Huge Ocean Beneath the Earth's Surface? Scientists Found Water Hundreds of Miles Down.
Deep-formed diamond leads to bigger discovery.
The idea of an underwater world has driven plenty of science fiction, but one group of researchers says it's not too far from science fact. They've discovered an area inside the earth's surface, that's believed to hold many times more water than the rest of Earth's oceans combined. The finding was tipped off by the discovery of a diamond, and it may support a theory that's shaken up conventionally held wisdom of how water appeared on the planet. Read on to find out what the scientists found and what impact it could have.
At Goethe University in Frankfurt, Germany, geoscientists were investigating a diamond that was formed more than 410 miles beneath the earth's surface in Botswana, Africa. When analyzing the contents of the stone, they found it contained a large amount of water. The high volume of water in the diamond is evidence that supports a theory—which previously had been just a theory—that a huge ocean is suspended between the upper and lower layers of the Earth, deep within the planet's crust.
The depth at which the diamond was formed—660 kilometers, or about 410 miles—is at the deepest part of the "transition zone," the boundary layer that separates the Earth's upper mantle from the lower mantle. Minerals found in areas lower in the transition zone—closer to the Earth's core—are denser and less likely to move like the tectonic plates closer to the earth's surface. "These mineral transformations greatly hinder the movements of rock in the mantle," said Prof. Frank Brenker from the Institute for Geosciences at Goethe University in Frankfurt. For example, mantle plumes—rising columns of hot rock from the deep mantle—sometimes stop directly below the transition zone. The movement of mass in the opposite direction also comes to standstill." Because of the density and static nature of this zone, scientists weren't sure how much water existed there.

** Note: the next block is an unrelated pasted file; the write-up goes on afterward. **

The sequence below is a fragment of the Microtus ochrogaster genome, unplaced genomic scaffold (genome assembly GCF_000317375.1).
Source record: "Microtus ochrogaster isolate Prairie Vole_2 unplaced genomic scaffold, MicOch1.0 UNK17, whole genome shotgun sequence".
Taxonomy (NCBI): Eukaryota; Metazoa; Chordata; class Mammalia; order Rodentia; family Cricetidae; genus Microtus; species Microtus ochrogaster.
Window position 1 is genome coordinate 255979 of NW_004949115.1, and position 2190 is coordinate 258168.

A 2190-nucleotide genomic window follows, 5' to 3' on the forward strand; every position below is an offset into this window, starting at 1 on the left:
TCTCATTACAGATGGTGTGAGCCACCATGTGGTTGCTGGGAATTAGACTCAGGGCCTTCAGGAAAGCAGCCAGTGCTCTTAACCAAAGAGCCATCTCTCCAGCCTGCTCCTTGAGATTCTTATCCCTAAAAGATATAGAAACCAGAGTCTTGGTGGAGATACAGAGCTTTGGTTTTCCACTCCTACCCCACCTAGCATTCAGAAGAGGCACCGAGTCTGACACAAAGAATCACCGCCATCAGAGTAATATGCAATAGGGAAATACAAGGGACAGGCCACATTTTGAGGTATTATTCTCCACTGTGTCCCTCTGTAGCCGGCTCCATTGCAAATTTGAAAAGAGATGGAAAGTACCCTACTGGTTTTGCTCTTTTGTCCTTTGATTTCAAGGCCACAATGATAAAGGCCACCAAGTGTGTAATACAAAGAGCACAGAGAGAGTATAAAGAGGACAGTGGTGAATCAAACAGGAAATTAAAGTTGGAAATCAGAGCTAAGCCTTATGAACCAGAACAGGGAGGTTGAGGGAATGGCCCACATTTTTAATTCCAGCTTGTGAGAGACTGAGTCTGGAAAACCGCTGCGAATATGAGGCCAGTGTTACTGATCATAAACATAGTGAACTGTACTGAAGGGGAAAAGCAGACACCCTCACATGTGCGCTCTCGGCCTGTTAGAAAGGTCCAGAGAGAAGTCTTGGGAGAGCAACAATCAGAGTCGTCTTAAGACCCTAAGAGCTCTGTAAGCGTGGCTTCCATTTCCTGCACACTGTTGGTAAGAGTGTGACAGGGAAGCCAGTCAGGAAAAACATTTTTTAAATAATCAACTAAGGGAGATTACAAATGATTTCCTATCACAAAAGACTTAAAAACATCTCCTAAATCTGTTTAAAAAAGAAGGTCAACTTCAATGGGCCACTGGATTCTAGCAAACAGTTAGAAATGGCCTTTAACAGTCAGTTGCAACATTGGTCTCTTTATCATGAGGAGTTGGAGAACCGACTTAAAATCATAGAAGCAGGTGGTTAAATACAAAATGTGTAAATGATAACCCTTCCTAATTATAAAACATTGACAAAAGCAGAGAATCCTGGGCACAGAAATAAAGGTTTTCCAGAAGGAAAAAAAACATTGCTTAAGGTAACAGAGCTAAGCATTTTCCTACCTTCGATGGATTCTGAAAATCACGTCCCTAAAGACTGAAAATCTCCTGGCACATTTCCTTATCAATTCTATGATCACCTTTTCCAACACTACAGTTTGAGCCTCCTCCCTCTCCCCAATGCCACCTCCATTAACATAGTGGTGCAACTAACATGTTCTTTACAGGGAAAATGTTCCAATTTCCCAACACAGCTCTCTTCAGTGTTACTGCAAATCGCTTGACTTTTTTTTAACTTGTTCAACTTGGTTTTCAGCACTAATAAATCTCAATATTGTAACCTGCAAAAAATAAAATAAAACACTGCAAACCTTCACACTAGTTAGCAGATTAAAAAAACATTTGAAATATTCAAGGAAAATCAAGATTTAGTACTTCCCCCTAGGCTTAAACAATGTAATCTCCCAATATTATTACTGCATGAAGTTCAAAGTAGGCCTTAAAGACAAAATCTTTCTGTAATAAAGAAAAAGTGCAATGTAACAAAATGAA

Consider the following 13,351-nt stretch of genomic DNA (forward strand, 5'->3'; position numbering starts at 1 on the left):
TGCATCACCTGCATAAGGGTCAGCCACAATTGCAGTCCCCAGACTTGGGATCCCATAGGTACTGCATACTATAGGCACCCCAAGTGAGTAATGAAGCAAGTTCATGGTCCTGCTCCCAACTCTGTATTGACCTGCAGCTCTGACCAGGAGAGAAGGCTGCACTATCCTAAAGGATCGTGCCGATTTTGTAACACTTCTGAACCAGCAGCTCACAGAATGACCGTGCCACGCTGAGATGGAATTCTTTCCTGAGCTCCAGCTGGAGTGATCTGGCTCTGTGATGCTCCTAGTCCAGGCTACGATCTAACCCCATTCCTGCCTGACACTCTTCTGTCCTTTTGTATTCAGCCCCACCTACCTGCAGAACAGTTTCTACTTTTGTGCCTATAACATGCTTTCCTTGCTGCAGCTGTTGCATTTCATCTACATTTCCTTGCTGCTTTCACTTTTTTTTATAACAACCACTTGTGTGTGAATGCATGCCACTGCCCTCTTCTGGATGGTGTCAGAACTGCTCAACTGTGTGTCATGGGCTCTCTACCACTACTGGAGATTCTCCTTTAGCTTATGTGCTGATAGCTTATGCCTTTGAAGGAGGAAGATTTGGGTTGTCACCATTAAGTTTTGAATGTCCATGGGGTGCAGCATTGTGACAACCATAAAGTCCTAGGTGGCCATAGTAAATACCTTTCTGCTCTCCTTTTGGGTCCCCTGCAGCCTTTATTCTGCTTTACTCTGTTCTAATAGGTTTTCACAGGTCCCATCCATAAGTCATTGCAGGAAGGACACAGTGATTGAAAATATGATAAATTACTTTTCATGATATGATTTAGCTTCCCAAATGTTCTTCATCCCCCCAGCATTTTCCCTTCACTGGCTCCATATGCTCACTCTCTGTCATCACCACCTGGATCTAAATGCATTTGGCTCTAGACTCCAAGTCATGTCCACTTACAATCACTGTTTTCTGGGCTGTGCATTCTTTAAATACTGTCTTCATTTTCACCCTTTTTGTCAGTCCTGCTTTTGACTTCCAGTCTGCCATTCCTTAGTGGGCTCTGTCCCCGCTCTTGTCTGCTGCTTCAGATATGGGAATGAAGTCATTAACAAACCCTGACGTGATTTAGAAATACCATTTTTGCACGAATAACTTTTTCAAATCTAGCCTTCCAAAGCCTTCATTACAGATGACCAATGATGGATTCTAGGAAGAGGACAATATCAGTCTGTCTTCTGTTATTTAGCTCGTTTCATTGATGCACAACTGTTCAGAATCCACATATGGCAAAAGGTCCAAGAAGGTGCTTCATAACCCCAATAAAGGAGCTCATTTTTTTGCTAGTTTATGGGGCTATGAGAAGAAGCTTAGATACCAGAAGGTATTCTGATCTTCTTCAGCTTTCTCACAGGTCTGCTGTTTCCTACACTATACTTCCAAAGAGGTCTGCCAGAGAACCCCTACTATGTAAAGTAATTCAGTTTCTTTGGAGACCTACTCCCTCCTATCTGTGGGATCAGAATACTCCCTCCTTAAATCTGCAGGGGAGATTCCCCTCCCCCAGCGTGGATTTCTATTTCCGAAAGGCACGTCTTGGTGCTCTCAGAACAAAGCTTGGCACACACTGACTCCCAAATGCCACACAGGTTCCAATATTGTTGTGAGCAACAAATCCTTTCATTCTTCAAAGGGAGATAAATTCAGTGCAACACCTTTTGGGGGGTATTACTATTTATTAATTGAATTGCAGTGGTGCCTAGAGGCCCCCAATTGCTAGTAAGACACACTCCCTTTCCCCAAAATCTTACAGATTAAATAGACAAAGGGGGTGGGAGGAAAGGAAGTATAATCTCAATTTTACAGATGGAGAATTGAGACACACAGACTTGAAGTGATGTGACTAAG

Until they analyzed the diamond. Using advanced spectroscopy, the researchers found that the diamond contained ringwoodite, a mineral with a high water content. "In this study we have demonstrated that the transition zone is not a dry sponge, but holds considerable quantities of water," said Brenker. "This also brings us one step closer to Jules Verne's idea of an ocean inside the Earth."
Scientists had previously theorized that because minerals found deep within the Earth's crust— wadsleyite and ringwoodite—could store large quantities of water, the transition zone could potentially hold six times the amount of water in all of the planet's oceans. "So we knew that the boundary layer has an enormous capacity for storing water," Brenker says. "However, we didn't know whether it actually did so." Until now. It may be evidence that water deep within the earth is part of the planet's overall water system.
The discovery could join others in revising ideas of where Earth's water came from. The predominant theory is that the young planet was too hot to develop water naturally. It's believed water was formed further out in the solar system, then delivered to the planet by comets or asteroids crashing into the surface. But if water existed deep within the planet's transition zone, that theory won't hold.